Biofluids and biomaterials have innate or engineered micro- and nanostructures that determine their mechanical properties such as elasticity, plasticity and viscosity. Such structures can occur from equilibrium protein clusters in highly concentrated biopharmaceuticals, formulated in delivery systems and affect process stability and stability during storage and transport. Transient networks of mucins and polysaccharides alter flow properties to perform a biological function, erodable macromolecular scaffolds promote cell and tissue growth, and red blood cells under shear can form the well-known Rouleaux structure. This issue focuses on structure and mechanics, highlighting recent advances in the characterization of structures and mechanical measurements.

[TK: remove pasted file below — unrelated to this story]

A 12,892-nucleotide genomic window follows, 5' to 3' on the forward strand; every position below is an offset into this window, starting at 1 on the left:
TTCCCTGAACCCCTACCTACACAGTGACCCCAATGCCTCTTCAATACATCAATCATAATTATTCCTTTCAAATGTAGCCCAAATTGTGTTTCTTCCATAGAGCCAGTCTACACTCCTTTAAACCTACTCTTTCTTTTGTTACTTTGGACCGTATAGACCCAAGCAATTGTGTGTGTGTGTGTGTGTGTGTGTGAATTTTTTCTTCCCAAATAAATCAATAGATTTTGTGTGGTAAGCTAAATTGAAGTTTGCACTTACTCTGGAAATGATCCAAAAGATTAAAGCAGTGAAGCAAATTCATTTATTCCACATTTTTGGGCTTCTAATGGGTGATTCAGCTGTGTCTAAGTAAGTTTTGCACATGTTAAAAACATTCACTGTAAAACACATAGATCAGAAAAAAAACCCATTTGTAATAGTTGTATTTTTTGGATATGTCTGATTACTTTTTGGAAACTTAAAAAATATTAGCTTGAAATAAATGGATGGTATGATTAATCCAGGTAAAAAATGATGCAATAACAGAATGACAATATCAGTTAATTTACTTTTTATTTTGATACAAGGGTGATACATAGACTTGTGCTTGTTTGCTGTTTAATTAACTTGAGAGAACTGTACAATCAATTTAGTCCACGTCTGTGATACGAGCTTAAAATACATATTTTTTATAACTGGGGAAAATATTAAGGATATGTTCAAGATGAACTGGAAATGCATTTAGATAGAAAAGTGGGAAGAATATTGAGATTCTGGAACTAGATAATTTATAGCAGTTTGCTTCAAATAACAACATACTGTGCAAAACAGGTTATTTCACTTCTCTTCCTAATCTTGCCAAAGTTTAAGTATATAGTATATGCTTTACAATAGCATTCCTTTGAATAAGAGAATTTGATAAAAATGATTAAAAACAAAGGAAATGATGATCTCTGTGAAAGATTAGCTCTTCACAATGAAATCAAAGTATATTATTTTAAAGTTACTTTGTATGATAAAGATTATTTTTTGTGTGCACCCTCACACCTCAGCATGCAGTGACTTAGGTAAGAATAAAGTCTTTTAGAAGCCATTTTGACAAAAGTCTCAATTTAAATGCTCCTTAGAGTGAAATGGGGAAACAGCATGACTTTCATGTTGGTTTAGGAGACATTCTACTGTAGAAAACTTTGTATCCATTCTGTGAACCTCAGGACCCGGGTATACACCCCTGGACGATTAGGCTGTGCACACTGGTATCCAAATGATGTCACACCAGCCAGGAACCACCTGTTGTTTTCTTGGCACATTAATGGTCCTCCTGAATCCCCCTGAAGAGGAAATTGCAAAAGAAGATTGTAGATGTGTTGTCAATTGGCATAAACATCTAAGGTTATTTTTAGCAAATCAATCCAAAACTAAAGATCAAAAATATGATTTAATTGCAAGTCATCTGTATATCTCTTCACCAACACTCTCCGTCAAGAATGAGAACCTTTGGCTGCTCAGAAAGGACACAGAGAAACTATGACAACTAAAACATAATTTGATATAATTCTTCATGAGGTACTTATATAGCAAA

Topics covered include, but are not limited to:
- Light Scattering
Eric Furst, University of Delaware
Gareth McKinley, Massachusetts Institute of Technology
Frank Scheffold, University of Fribourg